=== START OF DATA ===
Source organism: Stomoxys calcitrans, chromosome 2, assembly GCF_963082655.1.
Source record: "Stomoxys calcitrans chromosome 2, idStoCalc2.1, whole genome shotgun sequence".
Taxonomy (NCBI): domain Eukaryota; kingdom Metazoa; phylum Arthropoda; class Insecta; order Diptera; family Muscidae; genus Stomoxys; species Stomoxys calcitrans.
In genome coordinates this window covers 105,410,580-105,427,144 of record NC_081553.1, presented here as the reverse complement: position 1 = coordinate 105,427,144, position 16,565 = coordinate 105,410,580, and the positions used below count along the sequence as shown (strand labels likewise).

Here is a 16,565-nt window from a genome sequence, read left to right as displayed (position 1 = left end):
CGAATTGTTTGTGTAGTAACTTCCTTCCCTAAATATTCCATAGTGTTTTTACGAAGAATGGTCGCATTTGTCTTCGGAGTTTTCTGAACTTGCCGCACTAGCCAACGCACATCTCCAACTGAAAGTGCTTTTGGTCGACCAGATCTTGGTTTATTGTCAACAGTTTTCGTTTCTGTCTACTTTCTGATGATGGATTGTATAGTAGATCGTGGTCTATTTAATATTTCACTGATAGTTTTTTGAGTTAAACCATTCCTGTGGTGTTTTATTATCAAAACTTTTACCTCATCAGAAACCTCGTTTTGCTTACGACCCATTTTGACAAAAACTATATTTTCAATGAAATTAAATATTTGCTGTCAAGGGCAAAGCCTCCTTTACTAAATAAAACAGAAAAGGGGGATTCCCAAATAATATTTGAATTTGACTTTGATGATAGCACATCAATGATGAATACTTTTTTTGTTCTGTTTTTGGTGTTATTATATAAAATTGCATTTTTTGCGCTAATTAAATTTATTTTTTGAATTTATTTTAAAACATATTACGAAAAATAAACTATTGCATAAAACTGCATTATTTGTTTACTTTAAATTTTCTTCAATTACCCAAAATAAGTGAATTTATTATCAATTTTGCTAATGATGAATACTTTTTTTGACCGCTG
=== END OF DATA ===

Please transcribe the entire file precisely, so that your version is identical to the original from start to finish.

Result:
Source organism: Stomoxys calcitrans, chromosome 2, assembly GCF_963082655.1.
Source record: "Stomoxys calcitrans chromosome 2, idStoCalc2.1, whole genome shotgun sequence".
Taxonomy (NCBI): domain Eukaryota; kingdom Metazoa; phylum Arthropoda; class Insecta; order Diptera; family Muscidae; genus Stomoxys; species Stomoxys calcitrans.
In genome coordinates this window covers 105,410,580-105,427,144 of record NC_081553.1, presented here as the reverse complement: position 1 = coordinate 105,427,144, position 16,565 = coordinate 105,410,580, and the positions used below count along the sequence as shown (strand labels likewise).

Here is a 16,565-nt window from a genome sequence, read left to right as displayed (position 1 = left end):
CGAATTGTTTGTGTAGTAACTTCCTTCCCTAAATATTCCATAGTGTTTTTACGAAGAATGGTCGCATTTGTCTTCGGAGTTTTCTGAACTTGCCGCACTAGCCAACGCACATCTCCAACTGAAAGTGCTTTTGGTCGACCAGATCTTGGTTTATTGTCAACAGTTTTCGTTTCTGTCTACTTTCTGATGATGGATTGTATAGTAGATCGTGGTCTATTTAATATTTCACTGATAGTTTTTTGAGTTAAACCATTCCTGTGGTGTTTTATTATCAAAACTTTTACCTCATCAGAAACCTCGTTTTGCTTACGACCCATTTTGACAAAAACTATATTTTCAATGAAATTAAATATTTGCTGTCAAGGGCAAAGCCTCCTTTACTAAATAAAACAGAAAAGGGGGATTCCCAAATAATATTTGAATTTGACTTTGATGATAGCACATCAATGATGAATACTTTTTTTGTTCTGTTTTTGGTGTTATTATATAAAATTGCATTTTTTGCGCTAATTAAATTTATTTTTTGAATTTATTTTAAAACATATTACGAAAAATAAACTATTGCATAAAACTGCATTATTTGTTTACTTTAAATTTTCTTCAATTACCCAAAATAAGTGAATTTATTATCAATTTTGCTAATGATGAATACTTTTTTTGACCGCTG